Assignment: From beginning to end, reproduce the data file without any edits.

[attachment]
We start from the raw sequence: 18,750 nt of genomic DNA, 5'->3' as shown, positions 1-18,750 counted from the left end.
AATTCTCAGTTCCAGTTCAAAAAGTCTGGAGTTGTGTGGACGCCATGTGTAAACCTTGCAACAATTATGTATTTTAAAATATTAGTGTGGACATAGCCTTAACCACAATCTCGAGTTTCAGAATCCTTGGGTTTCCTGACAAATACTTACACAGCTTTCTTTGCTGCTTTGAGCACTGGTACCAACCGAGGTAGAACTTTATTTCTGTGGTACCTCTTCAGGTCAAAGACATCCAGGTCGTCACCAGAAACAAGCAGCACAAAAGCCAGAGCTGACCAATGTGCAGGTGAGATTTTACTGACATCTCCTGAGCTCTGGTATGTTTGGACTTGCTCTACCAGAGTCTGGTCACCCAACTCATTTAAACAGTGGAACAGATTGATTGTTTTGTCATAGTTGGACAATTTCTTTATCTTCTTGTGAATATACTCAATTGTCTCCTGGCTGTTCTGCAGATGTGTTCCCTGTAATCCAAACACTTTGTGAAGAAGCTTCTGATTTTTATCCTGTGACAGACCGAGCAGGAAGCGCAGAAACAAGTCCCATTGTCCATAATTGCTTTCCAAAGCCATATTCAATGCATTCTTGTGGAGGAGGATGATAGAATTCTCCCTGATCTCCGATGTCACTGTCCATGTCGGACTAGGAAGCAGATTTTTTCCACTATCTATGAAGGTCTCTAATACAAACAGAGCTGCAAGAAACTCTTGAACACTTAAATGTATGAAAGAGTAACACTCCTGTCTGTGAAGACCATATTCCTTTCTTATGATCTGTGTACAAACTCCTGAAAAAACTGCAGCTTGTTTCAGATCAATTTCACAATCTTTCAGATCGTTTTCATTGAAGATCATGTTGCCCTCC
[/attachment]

We start from the raw sequence: 18,750 nt of genomic DNA, 5'->3' as shown, positions 1-18,750 counted from the left end.
AATTCTCAGTTCCAGTTCAAAAAGTCTGGAGTTGTGTGGACGCCATGTGTAAACCTTGCAACAATTATGTATTTTAAAATATTAGTGTGGACATAGCCTTAACCACAATCTCGAGTTTCAGAATCCTTGGGTTTCCTGACAAATACTTACACAGCTTTCTTTGCTGCTTTGAGCACTGGTACCAACCGAGGTAGAACTTTATTTCTGTGGTACCTCTTCAGGTCAAAGACATCCAGGTCGTCACCAGAAACAAGCAGCACAAAAGCCAGAGCTGACCAATGTGCAGGTGAGATTTTACTGACATCTCCTGAGCTCTGGTATGTTTGGACTTGCTCTACCAGAGTCTGGTCACCCAACTCATTTAAACAGTGGAACAGATTGATTGTTTTGTCATAGTTGGACAATTTCTTTATCTTCTTGTGAATATACTCAATTGTCTCCTGGCTGTTCTGCAGATGTGTTCCCTGTAATCCAAACACTTTGTGAAGAAGCTTCTGATTTTTATCCTGTGACAGACCGAGCAGGAAGCGCAGAAACAAGTCCCATTGTCCATAATTGCTTTCCAAAGCCATATTCAATGCATTCTTGTGGAGGAGGATGATAGAATTCTCCCTGATCTCCGATGTCACTGTCCATGTCGGACTAGGAAGCAGATTTTTTCCACTATCTATGAAGGTCTCTAATACAAACAGAGCTGCAAGAAACTCTTGAACACTTAAATGTATGAAAGAGTAACACTCCTGTCTGTGAAGACCATATTCCTTTCTTATGATCTGTGTACAAACTCCTGAAAAAACTGCAGCTTGTTTCAGATCAATTTCACAATCTTTCAGATCGTTTTCATTGAAGATCATGTTGCCCTCC